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LeBron James and the best age 37 seasons in NBA history

Profile Picture: Ryan Murphy

Ryan Murphy

January 4th, 2022

They say that Father Time is undefeated, but he has yet to take down LeBron James. The Los Angeles Lakers star is continuing to defy expectations and shatter records since turning 37 years old on Dec. 30

James recently became the oldest player in NBA history to record at least 40 points and 14 rebounds in a game, when he erupted for a season-high 43 points against the Portland Trail Blazers on New Year’s Eve.

That particular performance occurred just a week after the four-time MVP surpassed Kobe Bryant to become the league’s all-time leading scorer on Christmas Day. His 422 career points on Dec. 25 also allowed him to leapfrog Kareem Abdul-Jabbar for the most points on a single date in NBA history. At this point in his career, it would take less time to list the records LeBron doesn’t hold, rather than rattling off the ones that bear his name.

While most players from his draft class have long since retired, James is still kicking ass and taking names. The 17-time All-Star is averaging 28.5 points, 7.5 rebounds, and 6.6 assists per game while playing all five positions for the Lakers. It’s a completely unheard of feat, and it’s one more reason why LeBron is widely considered to be the GOAT.

As sensational as LeBron has been, he isn’t the only veteran to enjoy a stellar year late in his career. Here are five more NBA stars who shined in their age 37 seasons.

5. Robert Parish (Boston Celtics, 1990-91)

PTSREBASTSTLBLK
14.9
10.6
0.8
0.8
1.3

The Celtics were no longer a dynasty by the 1990-91 season, but they were still a tough out thanks to the steady play of Robert Parish. "Chief" made the last of his nine All-Star appearances that season while helping lead Boston’s aging roster to a 56-26 finish and first place in the Atlantic Division.

Parish’s 45 doubles-doubles were among the most in the NBA that year, and he finished with 12 rebounds or more 32 times. His ability to reliably clean the boards allowed the soft-spoken center to play in the NBA until his 43rd birthday.

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Steve Nash (13) during game 2 of the NBA Playoffs Western Conference Finals between the Phoenix Suns and the Los Angeles Lakers. (Photo by Icon Sports Media)

4. Steve Nash (Phoenix Suns, 2011-12)

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12.5
3.0
10.7
0.6
0.1

Point guard tends to be a younger man's position, which is why it's impressive that Steve Nash was continuing to orchestrate Phoenix's "Seven Seconds or Less" offense at such dizzying speeds in his age 37 season. The two-time MVP finished first in total assists that year while coming tantalizingly close to recording his fifth 50-40-90 season. Nash's individual brilliance was recognized with the eighth - and final - All-Star appearance of his career.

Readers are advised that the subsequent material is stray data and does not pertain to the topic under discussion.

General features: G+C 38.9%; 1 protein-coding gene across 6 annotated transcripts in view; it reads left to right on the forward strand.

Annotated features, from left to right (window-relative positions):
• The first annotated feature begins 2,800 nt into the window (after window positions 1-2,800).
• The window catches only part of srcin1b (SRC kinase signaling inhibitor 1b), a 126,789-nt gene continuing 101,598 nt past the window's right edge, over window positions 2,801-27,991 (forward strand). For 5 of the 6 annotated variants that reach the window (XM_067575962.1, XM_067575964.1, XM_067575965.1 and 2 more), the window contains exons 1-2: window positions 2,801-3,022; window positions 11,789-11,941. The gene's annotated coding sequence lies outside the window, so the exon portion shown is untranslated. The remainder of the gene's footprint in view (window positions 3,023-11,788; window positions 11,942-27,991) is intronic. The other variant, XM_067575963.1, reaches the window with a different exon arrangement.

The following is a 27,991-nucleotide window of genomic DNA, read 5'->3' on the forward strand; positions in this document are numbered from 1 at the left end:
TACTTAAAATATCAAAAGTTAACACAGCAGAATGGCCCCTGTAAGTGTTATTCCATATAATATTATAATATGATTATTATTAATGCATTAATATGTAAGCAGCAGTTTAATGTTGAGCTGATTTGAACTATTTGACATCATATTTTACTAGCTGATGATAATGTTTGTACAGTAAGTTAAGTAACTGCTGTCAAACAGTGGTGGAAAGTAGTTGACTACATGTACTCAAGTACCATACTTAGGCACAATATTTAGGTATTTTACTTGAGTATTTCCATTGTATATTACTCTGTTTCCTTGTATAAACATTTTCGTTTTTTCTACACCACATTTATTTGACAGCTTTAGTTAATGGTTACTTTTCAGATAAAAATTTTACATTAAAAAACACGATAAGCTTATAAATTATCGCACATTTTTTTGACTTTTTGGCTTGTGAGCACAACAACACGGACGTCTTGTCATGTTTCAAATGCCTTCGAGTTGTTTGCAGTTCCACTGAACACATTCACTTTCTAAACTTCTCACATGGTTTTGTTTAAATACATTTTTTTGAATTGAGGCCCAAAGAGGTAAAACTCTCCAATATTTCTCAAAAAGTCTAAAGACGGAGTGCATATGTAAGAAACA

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Boston Celtics power forward Kevin Garnett defends on San Antonio Spurs power forward Tim Duncan. (Photo by Mark Halmas/Icon Sportswire)

3. Tim Duncan (San Antonio Spurs, 2013-14)

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15.1
9.7
3.0
0.6
1.9

Tim Duncan played like he was 40 when he was just 20, so it should come as no surprise that his ground-bound game was still effective during his age 37 season. "The Big Fundamental" employed his patented bank shot to average 15.1 points on offense that year while continuing to neutralize opposing bigs at the other end of the court with his superb strength, positioning, and court awareness.

As good as he was in the regular season, Duncan was even better in the 2014 NBA Playoffs, where he helped the Spurs overcome early scares against the Mavericks and Thunder to advance to the Finals against LeBron James and the heavily-favored Heat for the second year in a row. The title rematch was supposed to be a breeze for Miami, but Duncan flipped the script with staunch defense and clutch shotmaking and helped guide the franchise to its fifth championship.

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Karl Malone of the Utah Jazz. (Photo by Icon Sportswire)

2. Karl Malone (Utah Jazz, 2000-01)

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23.2
8.3
4.5
1.1
0.8

Karl Malone showed no signs of slowing down during his age 37 season, when he led the Jazz in minutes, points, and rebounds and was second in assists to fellow Hall of Famer John Stockton. Their ageless pick-and-roll partnership powered Utah to a 52-29 record and a second place finish in the Midwest Division. 

The Jazz flamed out in the first round of the playoffs, but "The Mailman" was recognized for delivering all season long with an All-Star selection and a well-earned spot on the All-NBA Third Team.

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Kareem Abdul-Jabbar. (Photo by Christophe Elise/DPPI/Icon Sportswire)

1. Kareem Abdul-Jabbar (Los Angeles Lakers, 1984-85)

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22.0
7.9
3.2
0.8
2.1

Kareem Abdul-Jabbar saved his best for last during the 1984-85 season, when he averaged 25.7 points, 9.0 rebounds, and 5.2 assists in the NBA Finals against the Celtics. His lights-out play included a 36-point performance at home in Game 6, and resulted in the second NBA Finals MVP Award of his career, a full 14-years after his first with the Bucks. It's a true testament to his longevity, and remains the longest gap between Finals MVP nods in NBA history.

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